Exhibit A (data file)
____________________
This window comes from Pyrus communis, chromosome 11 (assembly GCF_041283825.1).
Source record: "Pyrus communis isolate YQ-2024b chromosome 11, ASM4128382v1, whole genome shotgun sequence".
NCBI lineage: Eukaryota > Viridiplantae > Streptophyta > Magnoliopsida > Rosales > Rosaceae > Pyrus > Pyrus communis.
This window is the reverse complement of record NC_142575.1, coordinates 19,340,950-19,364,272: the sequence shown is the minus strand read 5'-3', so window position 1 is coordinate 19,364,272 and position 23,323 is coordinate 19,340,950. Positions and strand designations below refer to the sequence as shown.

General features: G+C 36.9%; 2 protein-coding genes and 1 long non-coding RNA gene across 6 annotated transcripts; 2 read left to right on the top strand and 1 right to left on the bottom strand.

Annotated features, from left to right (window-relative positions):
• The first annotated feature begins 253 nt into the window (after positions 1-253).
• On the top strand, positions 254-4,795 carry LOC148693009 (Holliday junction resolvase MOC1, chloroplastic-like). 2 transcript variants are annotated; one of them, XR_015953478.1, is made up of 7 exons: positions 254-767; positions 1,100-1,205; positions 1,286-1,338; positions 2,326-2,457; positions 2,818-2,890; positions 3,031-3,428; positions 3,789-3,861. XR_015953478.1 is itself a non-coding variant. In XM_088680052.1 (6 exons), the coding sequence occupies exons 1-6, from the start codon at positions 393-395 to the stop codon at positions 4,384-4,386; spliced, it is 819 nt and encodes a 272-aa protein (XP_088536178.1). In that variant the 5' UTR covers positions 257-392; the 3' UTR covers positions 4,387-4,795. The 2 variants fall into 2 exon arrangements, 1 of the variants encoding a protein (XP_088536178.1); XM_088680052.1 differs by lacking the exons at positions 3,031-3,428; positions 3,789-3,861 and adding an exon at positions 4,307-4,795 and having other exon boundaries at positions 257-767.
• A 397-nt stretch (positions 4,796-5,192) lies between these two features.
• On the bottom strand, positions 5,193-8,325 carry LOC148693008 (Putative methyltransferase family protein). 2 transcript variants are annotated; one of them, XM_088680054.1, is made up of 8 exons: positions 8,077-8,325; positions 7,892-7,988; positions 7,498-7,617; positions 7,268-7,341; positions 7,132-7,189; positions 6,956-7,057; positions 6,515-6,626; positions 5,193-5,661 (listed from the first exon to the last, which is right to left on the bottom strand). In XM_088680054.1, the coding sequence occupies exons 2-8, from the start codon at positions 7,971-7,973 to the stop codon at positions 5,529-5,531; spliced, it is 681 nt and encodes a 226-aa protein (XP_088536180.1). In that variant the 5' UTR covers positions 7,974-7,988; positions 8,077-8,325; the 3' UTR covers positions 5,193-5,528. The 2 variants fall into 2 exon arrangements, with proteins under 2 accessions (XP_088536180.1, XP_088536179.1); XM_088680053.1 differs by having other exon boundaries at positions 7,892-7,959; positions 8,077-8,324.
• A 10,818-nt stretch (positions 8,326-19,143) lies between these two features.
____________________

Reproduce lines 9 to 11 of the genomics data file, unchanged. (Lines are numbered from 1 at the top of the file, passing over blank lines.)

• A 397-nt stretch (positions 4,796-5,192) lies between these two features.
• On the bottom strand, positions 5,193-8,325 carry LOC148693008 (Putative methyltransferase family protein). 2 transcript variants are annotated; one of them, XM_088680054.1, is made up of 8 exons: positions 8,077-8,325; positions 7,892-7,988; positions 7,498-7,617; positions 7,268-7,341; positions 7,132-7,189; positions 6,956-7,057; positions 6,515-6,626; positions 5,193-5,661 (listed from the first exon to the last, which is right to left on the bottom strand). In XM_088680054.1, the coding sequence occupies exons 2-8, from the start codon at positions 7,971-7,973 to the stop codon at positions 5,529-5,531; spliced, it is 681 nt and encodes a 226-aa protein (XP_088536180.1). In that variant the 5' UTR covers positions 7,974-7,988; positions 8,077-8,325; the 3' UTR covers positions 5,193-5,528. The 2 variants fall into 2 exon arrangements, with proteins under 2 accessions (XP_088536180.1, XP_088536179.1); XM_088680053.1 differs by having other exon boundaries at positions 7,892-7,959; positions 8,077-8,324.
• A 10,818-nt stretch (positions 8,326-19,143) lies between these two features.